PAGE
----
Friday, March 16, 2007

Higher antioxidant intakes reduce risk of lung cancer in male smokers

Research in the 1990's seemed to indicate that beta-carotene supplements may increase lung cancer risk in smokers. However, a new analysis of dietary records from one of these studies led researchers to a different conclusion. Male smokers with the highest overall antioxidant intake, including beta-carotene, actually had a reduced risk of lung cancer.

In observational studies, a high intake of individual antioxidants was related to increased lung cancer risk in male smokers. However, data from many experiments suggest that there are interactions among antioxidant nutrients; therefore, consideration of multiple antioxidants simultaneously may be important in terms of assessing risk. Yale University researchers evaluated dietary records of participants in the Alpha-Tocopherol, Beta-Carotene Cancer Prevention Study (ATBC). A group of over 27,000 Finnish male smokers aged 50-69 had food records analyzed along with intakes of carotenoids, flavonoids, vitamin E, selenium, and vitamin C. After evaluating the overall intake of antioxidants in this group, the conclusion differs somewhat from the original study. According to this new analysis, the men with higher overall intakes of antioxidants had lower relative risks of lung cancer, regardless of their assigned study group (beta-carotene or placebo). While researchers of the ATBC study concluded that high-dose beta-carotene supplementation may increase lung cancer risk in male smokers, these findings support the hypothesis that a combination of dietary antioxidants reduces lung cancer risk in men who smoke.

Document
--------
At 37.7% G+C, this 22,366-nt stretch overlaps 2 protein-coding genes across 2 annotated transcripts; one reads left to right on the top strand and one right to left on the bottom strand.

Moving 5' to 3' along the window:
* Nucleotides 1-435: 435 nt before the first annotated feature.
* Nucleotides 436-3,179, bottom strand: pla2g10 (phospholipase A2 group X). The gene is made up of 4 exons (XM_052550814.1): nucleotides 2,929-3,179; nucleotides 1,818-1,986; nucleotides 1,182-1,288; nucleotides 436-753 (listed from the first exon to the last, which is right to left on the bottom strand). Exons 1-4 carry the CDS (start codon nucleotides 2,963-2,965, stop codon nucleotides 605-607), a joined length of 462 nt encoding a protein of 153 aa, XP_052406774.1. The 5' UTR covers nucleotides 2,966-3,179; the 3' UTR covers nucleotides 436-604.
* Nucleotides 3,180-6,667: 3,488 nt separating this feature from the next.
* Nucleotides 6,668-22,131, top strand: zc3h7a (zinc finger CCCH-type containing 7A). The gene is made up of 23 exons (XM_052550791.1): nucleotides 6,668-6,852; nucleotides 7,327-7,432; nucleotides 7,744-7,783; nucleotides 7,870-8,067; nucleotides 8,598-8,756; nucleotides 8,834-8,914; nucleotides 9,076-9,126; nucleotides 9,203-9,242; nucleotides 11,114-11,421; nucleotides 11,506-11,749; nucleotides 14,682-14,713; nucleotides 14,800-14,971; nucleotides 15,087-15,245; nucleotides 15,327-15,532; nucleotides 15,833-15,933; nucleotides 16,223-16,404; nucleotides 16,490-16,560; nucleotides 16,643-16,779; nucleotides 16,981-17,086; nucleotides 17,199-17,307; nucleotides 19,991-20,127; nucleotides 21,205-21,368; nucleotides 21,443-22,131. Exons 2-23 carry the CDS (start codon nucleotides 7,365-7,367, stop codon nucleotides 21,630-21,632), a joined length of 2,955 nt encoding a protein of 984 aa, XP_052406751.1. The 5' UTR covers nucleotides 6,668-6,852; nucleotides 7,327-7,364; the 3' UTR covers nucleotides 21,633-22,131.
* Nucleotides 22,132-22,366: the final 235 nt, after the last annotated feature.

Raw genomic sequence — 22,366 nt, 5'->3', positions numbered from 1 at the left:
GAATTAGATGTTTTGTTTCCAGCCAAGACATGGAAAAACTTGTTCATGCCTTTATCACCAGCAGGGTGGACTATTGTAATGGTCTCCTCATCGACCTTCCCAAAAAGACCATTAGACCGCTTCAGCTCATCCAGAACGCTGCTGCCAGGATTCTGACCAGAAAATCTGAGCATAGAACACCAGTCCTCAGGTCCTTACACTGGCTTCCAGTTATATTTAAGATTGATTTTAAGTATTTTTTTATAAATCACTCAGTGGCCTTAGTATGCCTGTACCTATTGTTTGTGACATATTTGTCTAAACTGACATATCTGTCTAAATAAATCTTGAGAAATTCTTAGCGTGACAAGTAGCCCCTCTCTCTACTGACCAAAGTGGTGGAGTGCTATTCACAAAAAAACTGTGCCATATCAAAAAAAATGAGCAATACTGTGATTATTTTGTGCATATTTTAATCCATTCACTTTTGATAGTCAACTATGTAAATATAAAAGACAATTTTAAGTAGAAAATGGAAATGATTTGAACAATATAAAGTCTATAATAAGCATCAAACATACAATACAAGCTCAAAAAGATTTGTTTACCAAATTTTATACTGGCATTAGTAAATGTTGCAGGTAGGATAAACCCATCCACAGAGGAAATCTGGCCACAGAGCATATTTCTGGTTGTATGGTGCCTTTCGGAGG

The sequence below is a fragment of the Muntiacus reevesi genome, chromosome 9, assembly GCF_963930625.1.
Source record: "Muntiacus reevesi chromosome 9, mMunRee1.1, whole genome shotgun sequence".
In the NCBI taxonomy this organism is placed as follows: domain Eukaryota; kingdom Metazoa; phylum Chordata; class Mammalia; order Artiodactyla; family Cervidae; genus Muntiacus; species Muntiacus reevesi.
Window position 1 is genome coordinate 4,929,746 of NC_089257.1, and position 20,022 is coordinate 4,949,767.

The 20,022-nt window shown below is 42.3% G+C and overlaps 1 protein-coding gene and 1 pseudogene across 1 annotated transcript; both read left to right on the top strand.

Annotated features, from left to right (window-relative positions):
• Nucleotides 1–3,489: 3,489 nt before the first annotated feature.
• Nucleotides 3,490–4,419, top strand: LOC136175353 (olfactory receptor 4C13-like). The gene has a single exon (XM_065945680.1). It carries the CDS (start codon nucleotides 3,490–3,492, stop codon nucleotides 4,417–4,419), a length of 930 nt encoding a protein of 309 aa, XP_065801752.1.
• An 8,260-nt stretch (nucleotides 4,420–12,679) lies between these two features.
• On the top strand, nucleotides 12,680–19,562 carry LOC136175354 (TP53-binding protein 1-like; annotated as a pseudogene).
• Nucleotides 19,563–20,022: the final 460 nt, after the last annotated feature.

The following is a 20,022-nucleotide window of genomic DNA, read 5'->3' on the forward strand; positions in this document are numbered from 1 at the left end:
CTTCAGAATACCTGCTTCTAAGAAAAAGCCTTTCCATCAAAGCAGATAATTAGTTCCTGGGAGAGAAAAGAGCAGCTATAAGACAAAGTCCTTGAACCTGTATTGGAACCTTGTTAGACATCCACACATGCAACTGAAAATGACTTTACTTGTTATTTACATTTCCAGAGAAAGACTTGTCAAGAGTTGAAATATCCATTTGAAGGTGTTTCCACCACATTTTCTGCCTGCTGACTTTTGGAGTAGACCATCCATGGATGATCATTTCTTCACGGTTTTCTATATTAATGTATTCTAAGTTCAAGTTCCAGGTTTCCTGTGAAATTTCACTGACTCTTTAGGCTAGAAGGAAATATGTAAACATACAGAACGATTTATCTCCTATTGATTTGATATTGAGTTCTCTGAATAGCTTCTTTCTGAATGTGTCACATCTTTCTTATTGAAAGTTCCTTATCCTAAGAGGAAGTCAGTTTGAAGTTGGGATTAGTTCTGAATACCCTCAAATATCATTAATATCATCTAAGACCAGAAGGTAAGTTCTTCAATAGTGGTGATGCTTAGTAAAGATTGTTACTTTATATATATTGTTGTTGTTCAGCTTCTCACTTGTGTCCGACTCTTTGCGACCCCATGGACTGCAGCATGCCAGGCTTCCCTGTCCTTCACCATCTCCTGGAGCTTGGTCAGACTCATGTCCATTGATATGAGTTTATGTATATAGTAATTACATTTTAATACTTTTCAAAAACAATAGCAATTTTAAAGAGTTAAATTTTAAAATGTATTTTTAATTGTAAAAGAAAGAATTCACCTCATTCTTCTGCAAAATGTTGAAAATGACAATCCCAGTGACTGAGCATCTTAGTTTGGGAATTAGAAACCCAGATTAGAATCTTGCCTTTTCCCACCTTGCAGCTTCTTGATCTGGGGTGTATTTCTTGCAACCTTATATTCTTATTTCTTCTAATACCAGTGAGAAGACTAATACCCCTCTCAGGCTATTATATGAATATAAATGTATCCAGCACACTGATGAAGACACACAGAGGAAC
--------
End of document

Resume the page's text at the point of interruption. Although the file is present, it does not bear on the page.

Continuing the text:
Source: Development of a Comprehensive Dietary Antioxidant Index and Application to Lung Cancer Risk in a Cohort of Male Smokers, Margaret E. Wright, Susan T. Mayne, Rachael Z. Stolzenberg-Solomon, Zhaohai Li, Pirjo Pietinen, Philip R. Taylor, Jarmo Virtamo, and Demetrius Albanes, American Journal of Epidemiology 2004 Jul 1; 160(1):68-76